To be honest, my comments about the citation issue were taking the accusations of Tuvel’s critics at face value. I do not know the subfields in question well enough to look at her bibliography and determine whether she has neglected relevant scholarship by marginalized scholars.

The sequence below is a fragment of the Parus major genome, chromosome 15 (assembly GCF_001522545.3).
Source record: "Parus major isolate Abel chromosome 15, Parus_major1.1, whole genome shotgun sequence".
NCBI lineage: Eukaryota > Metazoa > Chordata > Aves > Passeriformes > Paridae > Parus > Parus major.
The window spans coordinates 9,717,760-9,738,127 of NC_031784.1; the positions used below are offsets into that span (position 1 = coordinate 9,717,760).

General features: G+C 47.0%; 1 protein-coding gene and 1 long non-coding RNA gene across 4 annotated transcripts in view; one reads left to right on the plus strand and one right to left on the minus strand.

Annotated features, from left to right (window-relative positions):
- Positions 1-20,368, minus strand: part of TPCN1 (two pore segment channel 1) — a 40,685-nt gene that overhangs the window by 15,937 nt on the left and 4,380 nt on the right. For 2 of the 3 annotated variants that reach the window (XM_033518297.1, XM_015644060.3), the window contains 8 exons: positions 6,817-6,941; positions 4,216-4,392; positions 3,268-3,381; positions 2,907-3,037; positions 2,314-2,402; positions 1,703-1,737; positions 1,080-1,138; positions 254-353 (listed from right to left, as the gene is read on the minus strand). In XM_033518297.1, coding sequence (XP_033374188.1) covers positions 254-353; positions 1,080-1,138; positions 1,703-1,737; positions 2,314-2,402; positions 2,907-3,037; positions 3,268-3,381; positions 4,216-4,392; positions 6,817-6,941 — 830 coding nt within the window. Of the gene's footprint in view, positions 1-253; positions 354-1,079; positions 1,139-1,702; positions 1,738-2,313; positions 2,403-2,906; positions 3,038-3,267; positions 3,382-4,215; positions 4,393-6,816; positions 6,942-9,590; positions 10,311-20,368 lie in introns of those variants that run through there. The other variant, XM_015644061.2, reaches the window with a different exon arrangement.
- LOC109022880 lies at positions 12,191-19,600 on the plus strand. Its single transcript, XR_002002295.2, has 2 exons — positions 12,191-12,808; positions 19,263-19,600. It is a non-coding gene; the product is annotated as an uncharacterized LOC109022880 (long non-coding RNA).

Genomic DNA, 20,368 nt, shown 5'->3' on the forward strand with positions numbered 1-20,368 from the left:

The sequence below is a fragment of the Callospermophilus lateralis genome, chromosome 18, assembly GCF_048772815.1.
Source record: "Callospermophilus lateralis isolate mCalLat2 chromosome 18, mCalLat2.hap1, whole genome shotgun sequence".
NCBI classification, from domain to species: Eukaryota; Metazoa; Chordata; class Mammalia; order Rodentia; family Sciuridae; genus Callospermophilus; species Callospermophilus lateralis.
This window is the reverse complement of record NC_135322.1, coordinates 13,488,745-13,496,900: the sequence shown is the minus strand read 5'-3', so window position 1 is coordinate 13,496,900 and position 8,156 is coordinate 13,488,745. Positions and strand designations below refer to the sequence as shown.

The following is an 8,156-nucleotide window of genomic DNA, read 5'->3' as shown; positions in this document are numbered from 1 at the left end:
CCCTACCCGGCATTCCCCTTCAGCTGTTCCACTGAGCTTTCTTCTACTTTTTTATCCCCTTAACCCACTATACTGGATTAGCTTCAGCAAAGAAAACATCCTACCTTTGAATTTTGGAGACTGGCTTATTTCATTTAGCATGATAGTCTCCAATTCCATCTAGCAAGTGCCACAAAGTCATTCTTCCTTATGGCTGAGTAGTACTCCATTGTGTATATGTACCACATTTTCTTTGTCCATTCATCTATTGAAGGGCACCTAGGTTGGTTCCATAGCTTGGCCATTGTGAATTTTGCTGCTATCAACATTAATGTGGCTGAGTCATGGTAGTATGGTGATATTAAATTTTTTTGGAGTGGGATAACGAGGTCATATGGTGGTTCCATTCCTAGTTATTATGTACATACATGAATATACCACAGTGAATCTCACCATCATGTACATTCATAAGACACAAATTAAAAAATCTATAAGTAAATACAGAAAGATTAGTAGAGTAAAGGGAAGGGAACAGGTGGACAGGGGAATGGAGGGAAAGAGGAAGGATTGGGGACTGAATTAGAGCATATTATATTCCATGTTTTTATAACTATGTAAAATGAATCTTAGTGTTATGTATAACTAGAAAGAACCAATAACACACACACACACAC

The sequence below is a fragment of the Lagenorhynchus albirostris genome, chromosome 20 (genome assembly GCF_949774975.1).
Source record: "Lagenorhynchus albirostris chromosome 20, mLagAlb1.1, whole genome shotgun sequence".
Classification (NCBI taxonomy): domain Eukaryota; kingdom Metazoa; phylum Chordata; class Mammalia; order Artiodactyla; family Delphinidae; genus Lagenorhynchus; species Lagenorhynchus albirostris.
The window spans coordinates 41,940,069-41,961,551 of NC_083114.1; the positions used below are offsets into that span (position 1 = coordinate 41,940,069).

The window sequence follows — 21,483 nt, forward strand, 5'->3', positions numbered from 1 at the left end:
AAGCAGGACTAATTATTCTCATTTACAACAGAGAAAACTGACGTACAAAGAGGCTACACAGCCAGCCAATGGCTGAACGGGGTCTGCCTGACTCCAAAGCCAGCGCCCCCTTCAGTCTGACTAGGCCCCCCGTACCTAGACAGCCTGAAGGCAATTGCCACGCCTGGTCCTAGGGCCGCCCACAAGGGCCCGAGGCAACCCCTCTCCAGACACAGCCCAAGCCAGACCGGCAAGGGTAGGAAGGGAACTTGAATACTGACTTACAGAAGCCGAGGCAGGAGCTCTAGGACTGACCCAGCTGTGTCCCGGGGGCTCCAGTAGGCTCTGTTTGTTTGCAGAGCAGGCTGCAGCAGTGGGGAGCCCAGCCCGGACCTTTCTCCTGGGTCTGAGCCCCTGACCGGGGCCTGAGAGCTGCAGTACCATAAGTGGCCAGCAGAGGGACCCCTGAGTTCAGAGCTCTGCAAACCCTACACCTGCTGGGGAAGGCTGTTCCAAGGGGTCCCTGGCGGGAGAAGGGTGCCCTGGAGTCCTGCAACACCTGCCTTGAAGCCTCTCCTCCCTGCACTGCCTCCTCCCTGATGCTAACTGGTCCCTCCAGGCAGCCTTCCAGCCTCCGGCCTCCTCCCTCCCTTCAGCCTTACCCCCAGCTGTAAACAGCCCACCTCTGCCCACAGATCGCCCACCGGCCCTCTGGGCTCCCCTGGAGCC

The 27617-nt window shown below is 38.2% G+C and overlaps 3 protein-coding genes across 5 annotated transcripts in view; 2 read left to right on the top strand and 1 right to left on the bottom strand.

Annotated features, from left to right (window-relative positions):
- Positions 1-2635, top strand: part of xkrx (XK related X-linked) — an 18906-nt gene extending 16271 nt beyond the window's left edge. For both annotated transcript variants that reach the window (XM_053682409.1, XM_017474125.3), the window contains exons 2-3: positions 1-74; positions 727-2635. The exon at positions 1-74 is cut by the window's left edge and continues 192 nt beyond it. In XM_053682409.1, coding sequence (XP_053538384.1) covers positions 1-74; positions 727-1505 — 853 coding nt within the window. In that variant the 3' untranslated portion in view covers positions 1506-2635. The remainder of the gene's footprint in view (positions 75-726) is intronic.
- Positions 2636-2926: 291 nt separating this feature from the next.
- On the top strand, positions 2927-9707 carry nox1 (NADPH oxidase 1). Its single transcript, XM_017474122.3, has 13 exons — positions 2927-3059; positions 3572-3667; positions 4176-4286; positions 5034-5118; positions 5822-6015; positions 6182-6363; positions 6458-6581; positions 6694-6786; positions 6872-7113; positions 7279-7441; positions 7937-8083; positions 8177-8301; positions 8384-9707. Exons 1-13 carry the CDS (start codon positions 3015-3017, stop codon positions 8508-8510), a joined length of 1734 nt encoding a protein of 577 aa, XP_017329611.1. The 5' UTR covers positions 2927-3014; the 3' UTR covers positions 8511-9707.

2. What in the world would The Powers That Be in Academia do with the work of Christopher Bache, who regards the concept of active cosmic reincarnation informing the plurality of identity to be not only transgendered, transracial, but translifespan….and I would add intralifespan concerning the fluidity of identity in the context of this particular kerfluffle. “The soul-process of collecting and accumulating experience takes place over hundreds of thousands of years of evolution and reincarnation and what’s being wound around the spool toward the end is some of the most precious stuff in the universe- human experience”. http://www.academia.edu/4093693/The_Universe_Reincarnation_and_the_Transformation_of_Humanity_An_Interview_with_Christopher_Bache